Clearview National April 2019 - Issue 209 - Page 22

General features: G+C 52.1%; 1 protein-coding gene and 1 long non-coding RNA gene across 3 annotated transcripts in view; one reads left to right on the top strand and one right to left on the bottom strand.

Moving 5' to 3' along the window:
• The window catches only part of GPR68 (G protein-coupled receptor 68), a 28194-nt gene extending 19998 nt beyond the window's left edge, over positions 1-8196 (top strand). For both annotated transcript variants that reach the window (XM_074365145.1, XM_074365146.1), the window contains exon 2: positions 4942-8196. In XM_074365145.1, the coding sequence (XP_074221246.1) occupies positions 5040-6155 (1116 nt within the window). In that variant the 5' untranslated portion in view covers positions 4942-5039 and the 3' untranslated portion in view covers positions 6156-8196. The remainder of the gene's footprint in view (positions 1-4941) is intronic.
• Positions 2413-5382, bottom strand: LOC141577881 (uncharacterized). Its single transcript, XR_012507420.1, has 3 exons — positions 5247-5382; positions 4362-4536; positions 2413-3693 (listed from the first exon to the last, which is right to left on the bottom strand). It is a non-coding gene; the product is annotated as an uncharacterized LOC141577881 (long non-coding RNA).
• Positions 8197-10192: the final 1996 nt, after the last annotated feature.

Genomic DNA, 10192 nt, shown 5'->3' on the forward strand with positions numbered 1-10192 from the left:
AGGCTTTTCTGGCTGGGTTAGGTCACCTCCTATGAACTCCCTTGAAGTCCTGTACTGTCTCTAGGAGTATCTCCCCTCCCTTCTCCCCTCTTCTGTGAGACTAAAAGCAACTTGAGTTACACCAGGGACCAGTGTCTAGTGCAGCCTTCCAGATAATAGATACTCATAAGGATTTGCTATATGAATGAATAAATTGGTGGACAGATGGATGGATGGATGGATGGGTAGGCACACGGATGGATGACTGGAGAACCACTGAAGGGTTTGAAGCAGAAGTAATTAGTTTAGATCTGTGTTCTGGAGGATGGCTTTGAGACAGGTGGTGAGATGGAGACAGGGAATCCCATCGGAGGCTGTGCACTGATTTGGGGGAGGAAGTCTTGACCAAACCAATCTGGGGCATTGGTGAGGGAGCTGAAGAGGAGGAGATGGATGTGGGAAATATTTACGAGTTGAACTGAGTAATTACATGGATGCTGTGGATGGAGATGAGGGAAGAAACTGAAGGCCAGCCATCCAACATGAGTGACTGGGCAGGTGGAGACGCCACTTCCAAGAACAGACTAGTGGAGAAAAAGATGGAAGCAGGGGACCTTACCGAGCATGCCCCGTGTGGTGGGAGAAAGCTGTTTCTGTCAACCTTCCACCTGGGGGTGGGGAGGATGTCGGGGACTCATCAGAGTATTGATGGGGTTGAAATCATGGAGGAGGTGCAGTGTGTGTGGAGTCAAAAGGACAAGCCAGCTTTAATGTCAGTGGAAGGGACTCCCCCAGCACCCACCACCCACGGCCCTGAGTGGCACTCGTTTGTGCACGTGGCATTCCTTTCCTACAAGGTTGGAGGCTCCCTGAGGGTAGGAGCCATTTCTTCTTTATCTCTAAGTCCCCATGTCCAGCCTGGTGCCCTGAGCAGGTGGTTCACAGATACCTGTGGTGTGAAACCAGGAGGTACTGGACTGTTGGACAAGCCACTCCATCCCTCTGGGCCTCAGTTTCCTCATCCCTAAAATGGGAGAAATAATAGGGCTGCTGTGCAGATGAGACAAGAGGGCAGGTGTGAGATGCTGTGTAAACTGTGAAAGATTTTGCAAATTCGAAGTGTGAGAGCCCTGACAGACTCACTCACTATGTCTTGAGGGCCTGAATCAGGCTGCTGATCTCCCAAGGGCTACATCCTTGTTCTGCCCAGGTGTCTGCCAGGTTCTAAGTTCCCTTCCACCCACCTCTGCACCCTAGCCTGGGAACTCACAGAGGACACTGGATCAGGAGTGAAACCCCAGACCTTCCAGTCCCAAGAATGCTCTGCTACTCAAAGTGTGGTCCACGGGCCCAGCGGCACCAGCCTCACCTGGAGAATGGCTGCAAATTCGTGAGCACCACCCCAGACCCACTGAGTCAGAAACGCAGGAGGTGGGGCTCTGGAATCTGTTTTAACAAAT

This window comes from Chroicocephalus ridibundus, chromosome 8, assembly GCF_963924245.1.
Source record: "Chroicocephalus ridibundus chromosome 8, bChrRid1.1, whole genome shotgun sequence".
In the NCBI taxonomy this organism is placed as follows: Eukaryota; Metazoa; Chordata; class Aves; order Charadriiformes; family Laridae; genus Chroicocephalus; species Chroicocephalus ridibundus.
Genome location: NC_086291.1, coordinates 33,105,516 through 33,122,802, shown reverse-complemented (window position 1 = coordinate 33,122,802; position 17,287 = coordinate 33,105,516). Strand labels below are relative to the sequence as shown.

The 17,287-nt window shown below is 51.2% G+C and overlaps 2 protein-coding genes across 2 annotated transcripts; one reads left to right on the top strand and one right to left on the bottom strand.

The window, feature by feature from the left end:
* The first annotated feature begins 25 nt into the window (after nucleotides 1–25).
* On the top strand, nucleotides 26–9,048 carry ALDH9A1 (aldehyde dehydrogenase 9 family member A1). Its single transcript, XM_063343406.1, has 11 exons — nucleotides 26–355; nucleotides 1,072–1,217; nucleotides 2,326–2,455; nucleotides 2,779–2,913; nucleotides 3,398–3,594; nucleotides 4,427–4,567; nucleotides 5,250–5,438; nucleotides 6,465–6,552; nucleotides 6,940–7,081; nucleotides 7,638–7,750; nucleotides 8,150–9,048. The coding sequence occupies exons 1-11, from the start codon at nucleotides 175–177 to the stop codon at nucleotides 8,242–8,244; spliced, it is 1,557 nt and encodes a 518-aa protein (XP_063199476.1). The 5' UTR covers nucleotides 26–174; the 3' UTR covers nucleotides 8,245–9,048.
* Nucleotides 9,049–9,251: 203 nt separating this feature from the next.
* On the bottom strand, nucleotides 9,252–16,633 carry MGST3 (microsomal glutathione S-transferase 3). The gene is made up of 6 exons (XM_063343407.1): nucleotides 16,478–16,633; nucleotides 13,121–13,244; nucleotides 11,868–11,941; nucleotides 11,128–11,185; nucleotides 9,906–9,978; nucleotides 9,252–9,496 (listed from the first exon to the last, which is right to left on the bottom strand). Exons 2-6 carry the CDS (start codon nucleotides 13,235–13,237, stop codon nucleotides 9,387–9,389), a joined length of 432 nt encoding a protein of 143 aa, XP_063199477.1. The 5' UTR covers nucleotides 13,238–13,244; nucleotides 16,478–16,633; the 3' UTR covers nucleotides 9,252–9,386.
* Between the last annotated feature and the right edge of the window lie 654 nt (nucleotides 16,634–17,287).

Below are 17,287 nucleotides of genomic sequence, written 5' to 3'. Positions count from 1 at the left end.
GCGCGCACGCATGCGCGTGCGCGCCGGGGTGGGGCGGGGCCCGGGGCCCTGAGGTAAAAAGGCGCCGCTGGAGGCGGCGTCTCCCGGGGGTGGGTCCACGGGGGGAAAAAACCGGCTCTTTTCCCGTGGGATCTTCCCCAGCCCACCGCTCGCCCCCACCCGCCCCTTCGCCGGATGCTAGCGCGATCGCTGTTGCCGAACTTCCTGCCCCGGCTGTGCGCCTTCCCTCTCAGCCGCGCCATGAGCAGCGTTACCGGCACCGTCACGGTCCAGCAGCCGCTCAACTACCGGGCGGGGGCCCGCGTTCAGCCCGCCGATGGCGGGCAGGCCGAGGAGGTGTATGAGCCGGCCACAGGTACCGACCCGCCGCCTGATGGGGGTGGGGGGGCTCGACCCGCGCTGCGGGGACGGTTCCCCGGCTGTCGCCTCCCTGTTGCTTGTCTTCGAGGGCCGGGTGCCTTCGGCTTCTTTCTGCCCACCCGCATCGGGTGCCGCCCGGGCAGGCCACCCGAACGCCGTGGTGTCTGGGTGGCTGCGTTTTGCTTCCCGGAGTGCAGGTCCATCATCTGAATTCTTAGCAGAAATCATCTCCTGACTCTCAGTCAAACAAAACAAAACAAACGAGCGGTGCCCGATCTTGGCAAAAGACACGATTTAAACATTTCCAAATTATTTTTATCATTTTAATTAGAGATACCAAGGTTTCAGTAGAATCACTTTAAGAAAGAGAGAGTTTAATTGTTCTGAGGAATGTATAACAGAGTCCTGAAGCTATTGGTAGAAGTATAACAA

PROUD SPONSOR OF INDUSTRY NEWS INDUSTRYNEWS Smile, you’re on TV How the new television campaign from FENSA will be making door and window installers a lot happier this Spring… » » IMAGINE A REFRIGERATOR DOOR, adorned with the ubiquitous multi-coloured magnets and Post-It reminders. The message on the first yellow, sticky square reads ‘Having your doors or windows replaced?’ in dark blue handwriting, that is peeled from the fridge and replaced by another that advises ‘Remember to look for a FENSA approved installer’. Meanwhile a cartoon window fitter (that goes by the name of Harry) comes to life on the appliance, and cheerfully strolls across the white door with a window on his shoulder. Using a bright blue ‘A’ magnet as a stepping stone, he narrowly avoids the third Post-It reminding us that FENSA approved installers ‘comply to building regs’, are ‘energy efficient’, and will be ‘registered with the local council’. Harry measures up his job, fits the window – as the sketch he works within transforms to a jolly-looking terraced house, with his van parked outside and a little girl and her dog waving from the living room window – seconds later the homeowner’s FENSA certificate arrives through the letterbox as promised. A final shot cuts back to the fridge door, now with a FENSA APPROVED label on it and a final memo of ‘Remember to ask for a FENSA certificate’… Door and window fitters will be very familiar with FENSA, but for many homeowners, the certificate they receive after an installation won’t really mean a lot to them. Or, even worse, they are so unintentionally ignorant to the importance of a FENSA certificate when they get their doors or windows replaced, that they won’t even realise they should get one. For this reason, the decision by FENSA to create a commercial for consumers is a very significant step, and one that will in turn, greatly benefit installation companies of all sizes from large national brands to small local companies. Not only this, but by highlighting the seriousness of a FENSA certificate to homeowners, the organisation is hoping to gradually raise industry standards as a whole, by virtue, and promote decent installers, over the minority of ‘white van man’ outfits that undercut reputable businesses, but by providing shoddy 22 » A PR 2019 » CL EARVI E W- UK . C O M Anda Gregory Managing Director, FENSA Chris Beedel Director of Membership, FENSA work, ruin the hard-earned reputation of the majority. Anda Gregory, Managing Director at FENSA explains: “FENSA is 17 this year, and has progressed a great deal since 2002. It is the biggest and best known Competent Person Scheme in the UK, with over 6,200 approved installers (30% of which have been part of FENSA since the very beginning), with over 2.2 million windows and 350,000 doors getting certificates every year. For all of these impressive figures however, research has shown that when it comes to consumers – and homeowners in particular – there is a general air of confusion about what FENSA is, what power we have as an organisation, and most importantly the requirement of a FENSA certificate for their doors and windows.” In short, homeowners require a FENSA certificate for the replacement of external windows, doors, roof windows, and roof lights to prove that the installation is compliant with building regulations, is energy efficient, and has been registered with the local council. A FENSA certificate is essential for the buyer when a house is being sold, and also shows that insurance is in place for the guarantee given from the fitter. For fenestration companies, it is quite easy for us to get our head around FENSA certification, but as with all things, when you do something so often, it is easy to forget to explain it properly to the customer. All-too-often we may assume that the customer knows as much as us about the process, and presume that it needs no further explanation. In reality, this may be the first time the homeowner has purchased doors or windows, either since FENSA started, or at all. Even if they have replaced doors or windows before, who can honestly remember what certification they got last time, or even where they put it, if they did get one? This lack of knowledge can lead to simple ignorance at best, but at worst, means they could be taken advantage of by fitters with less-than-noble intentions. Anda continues: “When we were conducting research last year, more than 90% of our existing approved installers rated the organisation’s performance as acceptable or higher, but only 16% rated the way we promoted our work as ‘very good’. This, coupled with the fact that only 35% of those